Creativity, Arts and Culture In The Age Of Coronavirus

Guest Correspondence


Last month, I shared my belief creativity is the path that will lead us through this pandemic. In the coming months, I will highlight areas of life and the economy in which creativity is not only keeping us going, but also driving innovations that may well remain as we emerge from this crisis. As Clay Lord, vice president of Americans for the Arts, said, “We know that there can be no recovery without creativity. On the other side of all of this, we cannot simply end up with the systems and structures that we had before.”

Nationally, arts and culture adds $877 billion to the annual economy, supporting 5.1 million American workers. The arts account for 4.5 percent of the annual GDP. An Americans for the Arts study commissioned by the Arts and Cultural Alliance of Sarasota County shows the nonprofit arts and cultural community in Sarasota generates $295 million in total economic activity and supports 7,445 full-time equivalent jobs. Plus, the plethora of arts and culture in this community distinguishes Sarasota from other Florida beach towns. However, according to a USA Today study, from April to July 2020, this sector lost about 2.7 million jobs and $150 billion in revenue nationally.

These losses are felt in local communities. More than 100,0000 theaters, galleries, performance venues and arts organizations closed their doors. The lights of Broadway are dark, and will remain so until 2021. New York’s Metropolitan Opera cancelled its 2020-21 season. Locally, most of the performing arts groups cancelled their seasons, at least through the end of this year. Most movie theaters remain closed, while television viewers are being subjected to a steady dose of reruns. Some galleries and museums reopened, though with comprehensive health and safety protocols in place.

Artists found ways to adapt. Most are swapping physical experiences for virtual ones. According to Barbara Stcherbatcheff for, “Many artists have responded to this challenge with the kind of ingenuity you would expect from highly creative minds.”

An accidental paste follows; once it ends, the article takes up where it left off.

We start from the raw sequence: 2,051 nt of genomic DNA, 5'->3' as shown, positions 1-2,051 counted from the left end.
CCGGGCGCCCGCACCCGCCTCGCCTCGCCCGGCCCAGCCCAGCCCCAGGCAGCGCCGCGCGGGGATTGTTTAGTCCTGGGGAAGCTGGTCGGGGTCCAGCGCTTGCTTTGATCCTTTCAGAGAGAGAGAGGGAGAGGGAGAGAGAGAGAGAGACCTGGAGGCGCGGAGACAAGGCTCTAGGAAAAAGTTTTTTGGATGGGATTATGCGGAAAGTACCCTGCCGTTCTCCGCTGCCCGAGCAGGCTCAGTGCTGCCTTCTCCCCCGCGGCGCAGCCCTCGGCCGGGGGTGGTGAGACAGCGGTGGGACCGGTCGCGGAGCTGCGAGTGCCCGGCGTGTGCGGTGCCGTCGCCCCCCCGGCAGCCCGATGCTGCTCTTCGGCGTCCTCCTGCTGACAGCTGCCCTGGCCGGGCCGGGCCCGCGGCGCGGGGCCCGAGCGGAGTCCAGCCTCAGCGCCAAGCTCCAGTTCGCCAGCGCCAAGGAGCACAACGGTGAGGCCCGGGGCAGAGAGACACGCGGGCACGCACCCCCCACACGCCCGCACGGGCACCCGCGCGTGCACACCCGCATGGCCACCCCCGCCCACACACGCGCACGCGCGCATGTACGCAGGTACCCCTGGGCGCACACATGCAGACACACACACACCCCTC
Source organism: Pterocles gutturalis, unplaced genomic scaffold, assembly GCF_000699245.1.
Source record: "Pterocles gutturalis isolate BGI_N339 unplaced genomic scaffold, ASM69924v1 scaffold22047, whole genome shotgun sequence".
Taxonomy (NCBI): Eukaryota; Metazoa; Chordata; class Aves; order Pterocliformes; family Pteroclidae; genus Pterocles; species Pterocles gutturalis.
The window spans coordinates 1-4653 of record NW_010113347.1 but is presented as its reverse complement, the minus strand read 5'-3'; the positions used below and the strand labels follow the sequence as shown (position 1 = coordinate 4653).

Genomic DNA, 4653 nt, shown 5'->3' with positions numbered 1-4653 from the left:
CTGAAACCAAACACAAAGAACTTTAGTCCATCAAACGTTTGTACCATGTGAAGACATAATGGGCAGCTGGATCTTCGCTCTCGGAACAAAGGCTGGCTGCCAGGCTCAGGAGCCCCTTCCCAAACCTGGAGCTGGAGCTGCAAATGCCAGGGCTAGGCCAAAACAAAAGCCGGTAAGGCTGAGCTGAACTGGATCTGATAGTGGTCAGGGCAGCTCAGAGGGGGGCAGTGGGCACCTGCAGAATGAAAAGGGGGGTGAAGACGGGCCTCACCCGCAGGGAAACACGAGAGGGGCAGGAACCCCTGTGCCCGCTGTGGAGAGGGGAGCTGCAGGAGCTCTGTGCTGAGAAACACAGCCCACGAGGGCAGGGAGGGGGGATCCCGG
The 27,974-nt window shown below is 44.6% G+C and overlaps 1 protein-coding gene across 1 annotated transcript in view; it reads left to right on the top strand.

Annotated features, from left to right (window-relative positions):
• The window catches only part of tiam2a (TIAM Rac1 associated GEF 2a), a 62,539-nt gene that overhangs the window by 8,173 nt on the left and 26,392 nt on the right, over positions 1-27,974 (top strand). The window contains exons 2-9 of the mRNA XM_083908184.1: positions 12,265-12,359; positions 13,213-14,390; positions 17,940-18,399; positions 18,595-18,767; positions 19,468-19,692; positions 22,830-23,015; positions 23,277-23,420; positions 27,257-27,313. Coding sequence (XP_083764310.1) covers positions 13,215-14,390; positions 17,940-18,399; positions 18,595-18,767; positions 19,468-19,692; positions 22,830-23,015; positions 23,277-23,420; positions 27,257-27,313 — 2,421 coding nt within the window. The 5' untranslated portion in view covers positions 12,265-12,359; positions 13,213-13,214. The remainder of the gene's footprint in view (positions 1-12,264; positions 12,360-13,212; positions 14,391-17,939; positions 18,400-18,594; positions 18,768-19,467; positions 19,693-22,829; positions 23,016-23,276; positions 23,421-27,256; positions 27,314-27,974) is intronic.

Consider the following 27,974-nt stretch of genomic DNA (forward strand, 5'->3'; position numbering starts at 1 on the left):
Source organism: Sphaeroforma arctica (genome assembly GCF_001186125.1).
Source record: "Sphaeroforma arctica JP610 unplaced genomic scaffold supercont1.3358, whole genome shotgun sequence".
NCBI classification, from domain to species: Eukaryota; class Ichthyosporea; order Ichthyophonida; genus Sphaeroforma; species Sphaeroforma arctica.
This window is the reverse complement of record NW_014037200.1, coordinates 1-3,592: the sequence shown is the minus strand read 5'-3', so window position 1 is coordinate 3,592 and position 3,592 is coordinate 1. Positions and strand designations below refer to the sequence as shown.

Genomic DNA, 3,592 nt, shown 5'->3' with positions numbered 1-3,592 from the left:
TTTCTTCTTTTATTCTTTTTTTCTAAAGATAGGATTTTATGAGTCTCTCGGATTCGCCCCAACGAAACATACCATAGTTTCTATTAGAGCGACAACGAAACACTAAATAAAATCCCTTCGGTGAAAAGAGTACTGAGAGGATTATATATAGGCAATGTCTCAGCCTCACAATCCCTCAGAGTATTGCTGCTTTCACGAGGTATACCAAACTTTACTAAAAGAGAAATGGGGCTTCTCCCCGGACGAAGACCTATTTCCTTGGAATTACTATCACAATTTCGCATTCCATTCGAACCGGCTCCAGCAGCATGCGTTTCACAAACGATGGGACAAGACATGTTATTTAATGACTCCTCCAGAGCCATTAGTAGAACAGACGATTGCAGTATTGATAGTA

Museums and galleries, including Sarasota Museum of Art of Ringling College and Galleries at Ringling College, transitioned from in-person exhibits to virtual ones. As a result, these organizations not only continued to engage with guests, but also expanded access to those who would not otherwise have been able to participate in the art and cultural offerings these institutions provide. These organizations are thinking creatively to deliver in-person experiences in a post-COVID world, considering tools like timed ticketing to help keep guests healthy. Even as plans for a return to normalcy begin, as they are for the Sarasota Art Museum (which reopened to the public on Oct. 16), the unexpected benefits from the necessary transition to virtual exhibits and experiences mean they are likely here to stay.

Musicians redefined live performance to stay connected to their art and their fans. The musicians of the Rotterdam Philharmonic Orchestra used technology to record a virtual rendition of Beethoven’s “Ode to Joy” from their homes. “We’re adjusting to a new reality and we’ll have to find solutions in order to support each other,” the musicians said in their video, which received more than 2 million views in less than two weeks.

Artists have reimagined how they deliver, and how we fans experience, arts and cultural events. Their creativity has expanded access to art in ways we would not have considered a year ago. Beyond keeping us connected, these new ways of bringing performance and art to the world made it possible for more people to feel the joy and inspiration that come with experiencing art. Maintaining, and even building upon, these creativity-fueled innovations that have expanded accessibility to art will benefit not only artists and arts organizations, but society at large 

John Killacky, legislator in the Vermont House of Representatives, put these lessons learned in perspective, saying, “We are in this liminal moment imagining a post-pandemic art world. The opportunity in this crisis will be lost, if, in hindsight, we simply rush to put everything back together the way it was.”

Dr. Larry Thompson is president of Ringling College of Art & Design.

Screencap of Rotterdam Philharmonic Orchestra.

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